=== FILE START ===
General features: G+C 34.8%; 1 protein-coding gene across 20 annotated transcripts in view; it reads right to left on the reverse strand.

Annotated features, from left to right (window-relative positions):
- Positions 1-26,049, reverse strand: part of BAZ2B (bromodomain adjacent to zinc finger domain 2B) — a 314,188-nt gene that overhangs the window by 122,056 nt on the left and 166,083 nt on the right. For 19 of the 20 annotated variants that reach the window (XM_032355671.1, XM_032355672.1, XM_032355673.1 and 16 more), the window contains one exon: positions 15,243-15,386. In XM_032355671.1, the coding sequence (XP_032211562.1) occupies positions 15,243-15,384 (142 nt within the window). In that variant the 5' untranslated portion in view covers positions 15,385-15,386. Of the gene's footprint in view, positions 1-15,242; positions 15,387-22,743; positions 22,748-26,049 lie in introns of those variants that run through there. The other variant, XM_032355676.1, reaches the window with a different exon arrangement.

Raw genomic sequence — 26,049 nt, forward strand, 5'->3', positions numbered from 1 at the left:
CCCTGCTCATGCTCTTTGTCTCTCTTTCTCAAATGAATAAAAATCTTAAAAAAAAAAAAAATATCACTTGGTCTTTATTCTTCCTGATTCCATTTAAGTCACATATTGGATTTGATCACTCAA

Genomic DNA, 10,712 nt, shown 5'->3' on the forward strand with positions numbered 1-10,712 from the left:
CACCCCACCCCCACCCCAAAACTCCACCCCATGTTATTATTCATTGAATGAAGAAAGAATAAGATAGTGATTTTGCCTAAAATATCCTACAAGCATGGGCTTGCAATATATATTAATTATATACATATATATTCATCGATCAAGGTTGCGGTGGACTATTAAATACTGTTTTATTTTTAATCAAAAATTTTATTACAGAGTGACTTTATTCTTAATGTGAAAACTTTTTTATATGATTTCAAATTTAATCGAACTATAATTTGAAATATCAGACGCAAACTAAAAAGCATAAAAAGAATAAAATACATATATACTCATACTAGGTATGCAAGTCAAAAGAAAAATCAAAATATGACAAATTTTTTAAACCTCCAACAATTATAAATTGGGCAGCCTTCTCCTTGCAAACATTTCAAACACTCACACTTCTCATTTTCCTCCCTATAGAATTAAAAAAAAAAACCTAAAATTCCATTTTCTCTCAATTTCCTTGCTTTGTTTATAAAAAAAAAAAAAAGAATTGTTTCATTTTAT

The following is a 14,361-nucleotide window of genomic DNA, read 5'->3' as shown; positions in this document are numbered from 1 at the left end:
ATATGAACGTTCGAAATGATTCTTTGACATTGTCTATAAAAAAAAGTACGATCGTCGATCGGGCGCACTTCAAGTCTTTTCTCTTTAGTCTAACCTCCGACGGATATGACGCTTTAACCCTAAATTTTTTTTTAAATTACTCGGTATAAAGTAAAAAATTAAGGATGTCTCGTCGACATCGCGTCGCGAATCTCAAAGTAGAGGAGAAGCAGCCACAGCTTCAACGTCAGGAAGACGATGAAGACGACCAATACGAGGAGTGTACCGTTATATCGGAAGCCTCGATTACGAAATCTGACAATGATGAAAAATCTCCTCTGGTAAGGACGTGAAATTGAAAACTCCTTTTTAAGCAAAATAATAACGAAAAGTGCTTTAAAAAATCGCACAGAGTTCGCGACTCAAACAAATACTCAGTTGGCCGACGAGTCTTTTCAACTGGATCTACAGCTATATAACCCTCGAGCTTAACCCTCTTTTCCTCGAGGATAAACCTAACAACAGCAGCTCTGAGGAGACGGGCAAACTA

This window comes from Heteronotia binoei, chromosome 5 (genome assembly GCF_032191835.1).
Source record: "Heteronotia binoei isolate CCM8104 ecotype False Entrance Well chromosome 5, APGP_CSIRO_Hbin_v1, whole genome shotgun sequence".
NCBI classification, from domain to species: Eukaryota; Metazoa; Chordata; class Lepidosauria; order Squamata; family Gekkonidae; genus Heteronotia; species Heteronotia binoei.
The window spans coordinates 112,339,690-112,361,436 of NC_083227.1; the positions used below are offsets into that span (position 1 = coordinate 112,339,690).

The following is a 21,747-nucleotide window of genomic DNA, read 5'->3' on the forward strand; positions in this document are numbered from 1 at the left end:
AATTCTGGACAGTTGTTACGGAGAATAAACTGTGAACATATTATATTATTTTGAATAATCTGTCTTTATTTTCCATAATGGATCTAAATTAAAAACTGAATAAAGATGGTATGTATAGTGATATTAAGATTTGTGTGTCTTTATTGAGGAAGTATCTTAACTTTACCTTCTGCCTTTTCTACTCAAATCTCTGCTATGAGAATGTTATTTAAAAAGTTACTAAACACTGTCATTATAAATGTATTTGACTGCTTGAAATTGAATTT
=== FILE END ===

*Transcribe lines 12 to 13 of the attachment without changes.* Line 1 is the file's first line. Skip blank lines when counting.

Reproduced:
NCBI classification, from domain to species: Eukaryota; Metazoa; Chordata; class Lepidosauria; order Squamata; family Gekkonidae; genus Heteronotia; species Heteronotia binoei.
The window spans coordinates 112,339,690-112,361,436 of NC_083227.1; the positions used below are offsets into that span (position 1 = coordinate 112,339,690).